1788 ENGLISH POETRY 1579-1830: SPENSER AND THE TRADITION

Richard Cumberland

William Cowper to Mrs. King, 6 December 1788; Southey, Life and Works of Cowper (1835-37) 6:205.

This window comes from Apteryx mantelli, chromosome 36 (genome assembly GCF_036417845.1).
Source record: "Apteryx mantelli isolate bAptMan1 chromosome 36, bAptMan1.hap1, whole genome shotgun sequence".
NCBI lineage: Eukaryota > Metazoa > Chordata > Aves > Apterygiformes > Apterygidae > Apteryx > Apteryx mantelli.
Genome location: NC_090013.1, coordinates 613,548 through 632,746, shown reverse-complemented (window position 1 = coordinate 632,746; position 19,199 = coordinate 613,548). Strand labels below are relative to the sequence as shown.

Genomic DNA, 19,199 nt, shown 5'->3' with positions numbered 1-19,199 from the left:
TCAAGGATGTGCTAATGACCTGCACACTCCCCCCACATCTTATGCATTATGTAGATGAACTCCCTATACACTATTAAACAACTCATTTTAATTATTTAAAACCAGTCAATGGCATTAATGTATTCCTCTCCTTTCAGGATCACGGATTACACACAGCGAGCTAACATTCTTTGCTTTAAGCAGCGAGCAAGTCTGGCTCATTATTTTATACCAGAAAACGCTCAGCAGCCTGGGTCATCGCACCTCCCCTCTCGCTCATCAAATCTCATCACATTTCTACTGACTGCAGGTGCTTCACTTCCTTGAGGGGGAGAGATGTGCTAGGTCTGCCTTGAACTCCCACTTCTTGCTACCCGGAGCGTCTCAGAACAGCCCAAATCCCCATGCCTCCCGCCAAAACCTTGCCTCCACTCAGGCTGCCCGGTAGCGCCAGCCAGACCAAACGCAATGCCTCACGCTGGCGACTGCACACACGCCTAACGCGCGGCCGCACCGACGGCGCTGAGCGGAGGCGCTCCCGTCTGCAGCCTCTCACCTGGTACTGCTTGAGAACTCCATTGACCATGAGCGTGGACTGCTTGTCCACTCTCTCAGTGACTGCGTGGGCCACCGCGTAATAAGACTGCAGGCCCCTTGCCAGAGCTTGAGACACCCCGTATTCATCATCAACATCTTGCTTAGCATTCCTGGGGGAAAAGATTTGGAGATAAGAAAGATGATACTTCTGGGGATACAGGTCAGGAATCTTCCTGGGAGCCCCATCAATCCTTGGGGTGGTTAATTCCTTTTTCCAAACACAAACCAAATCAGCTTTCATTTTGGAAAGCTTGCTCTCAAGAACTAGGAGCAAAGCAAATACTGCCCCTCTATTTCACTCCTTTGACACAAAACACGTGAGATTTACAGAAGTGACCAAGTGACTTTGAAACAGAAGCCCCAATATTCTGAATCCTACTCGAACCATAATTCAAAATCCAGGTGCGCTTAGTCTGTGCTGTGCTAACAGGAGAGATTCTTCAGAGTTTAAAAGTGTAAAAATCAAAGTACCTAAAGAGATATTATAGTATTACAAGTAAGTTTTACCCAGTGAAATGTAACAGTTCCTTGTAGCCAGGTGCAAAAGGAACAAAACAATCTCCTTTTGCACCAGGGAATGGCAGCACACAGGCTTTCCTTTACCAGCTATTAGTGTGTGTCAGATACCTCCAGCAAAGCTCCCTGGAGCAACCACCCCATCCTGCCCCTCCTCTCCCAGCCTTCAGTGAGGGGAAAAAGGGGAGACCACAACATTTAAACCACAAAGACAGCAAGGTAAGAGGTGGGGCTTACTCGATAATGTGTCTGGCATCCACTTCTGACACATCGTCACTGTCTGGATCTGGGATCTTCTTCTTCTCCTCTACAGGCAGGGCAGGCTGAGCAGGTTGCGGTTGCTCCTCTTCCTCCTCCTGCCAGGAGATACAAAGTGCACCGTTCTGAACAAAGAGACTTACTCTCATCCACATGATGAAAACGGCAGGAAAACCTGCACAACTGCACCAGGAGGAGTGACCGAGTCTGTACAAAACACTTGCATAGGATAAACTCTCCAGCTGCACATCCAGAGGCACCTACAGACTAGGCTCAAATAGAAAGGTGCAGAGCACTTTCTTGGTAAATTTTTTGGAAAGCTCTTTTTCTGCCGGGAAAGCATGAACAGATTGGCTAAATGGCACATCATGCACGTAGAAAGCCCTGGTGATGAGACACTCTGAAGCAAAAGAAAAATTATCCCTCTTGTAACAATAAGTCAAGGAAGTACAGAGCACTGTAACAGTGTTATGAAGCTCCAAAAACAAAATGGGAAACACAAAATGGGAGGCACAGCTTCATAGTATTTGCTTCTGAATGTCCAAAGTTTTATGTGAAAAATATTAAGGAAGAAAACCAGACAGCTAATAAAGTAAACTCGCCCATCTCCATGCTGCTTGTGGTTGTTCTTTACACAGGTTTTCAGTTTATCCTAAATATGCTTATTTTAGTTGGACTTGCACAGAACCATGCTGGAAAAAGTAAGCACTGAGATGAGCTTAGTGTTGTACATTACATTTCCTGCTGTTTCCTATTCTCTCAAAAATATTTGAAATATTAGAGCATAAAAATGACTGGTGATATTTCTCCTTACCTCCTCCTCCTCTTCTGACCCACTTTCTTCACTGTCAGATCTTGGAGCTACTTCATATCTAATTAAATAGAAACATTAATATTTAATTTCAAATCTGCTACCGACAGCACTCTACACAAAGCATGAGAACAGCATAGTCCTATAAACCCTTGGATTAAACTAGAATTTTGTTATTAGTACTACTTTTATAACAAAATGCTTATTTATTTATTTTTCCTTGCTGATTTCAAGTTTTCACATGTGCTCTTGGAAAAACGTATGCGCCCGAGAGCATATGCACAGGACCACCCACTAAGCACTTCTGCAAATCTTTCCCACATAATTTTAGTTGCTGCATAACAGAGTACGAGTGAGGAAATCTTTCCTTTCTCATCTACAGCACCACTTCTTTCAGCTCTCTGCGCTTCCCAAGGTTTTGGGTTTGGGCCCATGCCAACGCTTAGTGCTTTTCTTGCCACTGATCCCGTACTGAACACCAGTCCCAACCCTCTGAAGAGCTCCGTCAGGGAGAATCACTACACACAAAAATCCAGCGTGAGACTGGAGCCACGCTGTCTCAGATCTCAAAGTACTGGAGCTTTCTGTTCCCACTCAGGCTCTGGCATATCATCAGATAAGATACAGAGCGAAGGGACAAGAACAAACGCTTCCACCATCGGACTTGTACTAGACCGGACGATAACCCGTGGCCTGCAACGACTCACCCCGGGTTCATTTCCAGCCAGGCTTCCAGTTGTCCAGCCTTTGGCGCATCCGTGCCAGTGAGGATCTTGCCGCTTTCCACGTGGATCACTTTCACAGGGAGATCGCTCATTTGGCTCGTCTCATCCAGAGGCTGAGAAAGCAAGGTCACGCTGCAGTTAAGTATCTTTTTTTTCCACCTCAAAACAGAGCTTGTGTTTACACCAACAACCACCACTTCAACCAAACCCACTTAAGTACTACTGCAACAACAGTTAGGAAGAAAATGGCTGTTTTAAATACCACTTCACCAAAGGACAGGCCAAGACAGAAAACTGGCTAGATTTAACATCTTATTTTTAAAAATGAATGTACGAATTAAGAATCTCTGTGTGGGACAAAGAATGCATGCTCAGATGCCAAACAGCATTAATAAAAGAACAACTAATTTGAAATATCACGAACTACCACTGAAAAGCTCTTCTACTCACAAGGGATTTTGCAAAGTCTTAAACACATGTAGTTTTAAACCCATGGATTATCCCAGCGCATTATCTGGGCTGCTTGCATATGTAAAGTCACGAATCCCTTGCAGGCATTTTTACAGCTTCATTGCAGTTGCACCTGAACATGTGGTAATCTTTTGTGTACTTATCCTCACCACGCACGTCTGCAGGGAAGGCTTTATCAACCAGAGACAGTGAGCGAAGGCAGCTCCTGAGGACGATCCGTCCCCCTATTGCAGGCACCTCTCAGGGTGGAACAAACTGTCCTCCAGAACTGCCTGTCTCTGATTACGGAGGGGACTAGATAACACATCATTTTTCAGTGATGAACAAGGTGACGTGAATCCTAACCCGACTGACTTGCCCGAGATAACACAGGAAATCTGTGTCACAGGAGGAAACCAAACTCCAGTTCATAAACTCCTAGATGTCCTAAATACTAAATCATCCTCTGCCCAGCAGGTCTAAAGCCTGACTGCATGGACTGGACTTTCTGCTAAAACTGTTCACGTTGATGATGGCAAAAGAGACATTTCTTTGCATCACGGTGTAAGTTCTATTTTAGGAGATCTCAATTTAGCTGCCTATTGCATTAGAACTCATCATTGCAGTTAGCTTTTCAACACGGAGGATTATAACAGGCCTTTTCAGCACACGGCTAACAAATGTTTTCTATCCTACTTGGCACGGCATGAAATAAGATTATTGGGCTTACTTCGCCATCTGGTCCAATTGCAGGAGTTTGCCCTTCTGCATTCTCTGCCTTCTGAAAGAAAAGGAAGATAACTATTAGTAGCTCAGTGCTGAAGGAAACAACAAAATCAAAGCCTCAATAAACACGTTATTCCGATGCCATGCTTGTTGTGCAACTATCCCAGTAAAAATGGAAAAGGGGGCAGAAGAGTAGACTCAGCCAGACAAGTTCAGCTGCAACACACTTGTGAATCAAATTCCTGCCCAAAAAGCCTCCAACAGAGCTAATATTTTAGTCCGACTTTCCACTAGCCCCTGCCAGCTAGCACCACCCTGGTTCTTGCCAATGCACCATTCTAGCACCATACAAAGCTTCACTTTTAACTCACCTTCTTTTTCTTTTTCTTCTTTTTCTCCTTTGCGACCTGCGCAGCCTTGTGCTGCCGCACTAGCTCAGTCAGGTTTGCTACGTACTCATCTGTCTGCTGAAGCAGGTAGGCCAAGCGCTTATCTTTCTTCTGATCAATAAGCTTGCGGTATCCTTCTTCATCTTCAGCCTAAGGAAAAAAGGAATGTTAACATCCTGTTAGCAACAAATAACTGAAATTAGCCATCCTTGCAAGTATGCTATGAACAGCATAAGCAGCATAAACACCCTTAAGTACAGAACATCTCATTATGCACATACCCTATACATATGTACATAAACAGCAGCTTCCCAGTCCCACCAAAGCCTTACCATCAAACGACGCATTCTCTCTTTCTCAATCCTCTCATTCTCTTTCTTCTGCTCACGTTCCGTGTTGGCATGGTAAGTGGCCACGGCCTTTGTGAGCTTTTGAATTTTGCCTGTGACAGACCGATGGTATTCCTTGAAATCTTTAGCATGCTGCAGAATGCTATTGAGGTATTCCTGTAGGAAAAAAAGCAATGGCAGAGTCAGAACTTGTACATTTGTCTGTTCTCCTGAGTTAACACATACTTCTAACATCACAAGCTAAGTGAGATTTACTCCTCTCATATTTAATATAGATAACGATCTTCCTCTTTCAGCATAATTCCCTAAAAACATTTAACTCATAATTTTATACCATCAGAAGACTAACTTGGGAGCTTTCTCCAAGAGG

I have never seen the Observer, but am pleased with being handsomely spoken of by an old school-fellow. Cumberland and I boarded together in the same house at Westminster. He was at that time clever, and I suppose has given proof sufficient to the world that he is still clever: but of all that he has written, it has never fallen in my way to read a syllable, except perhaps in a magazine or review, the sole sources, at present, of all my intelligence. Addison speaks of persons who grow dumb in the study of eloquence, and I have actually studied Homer till I am become a mere ignoramus in every other province of literature.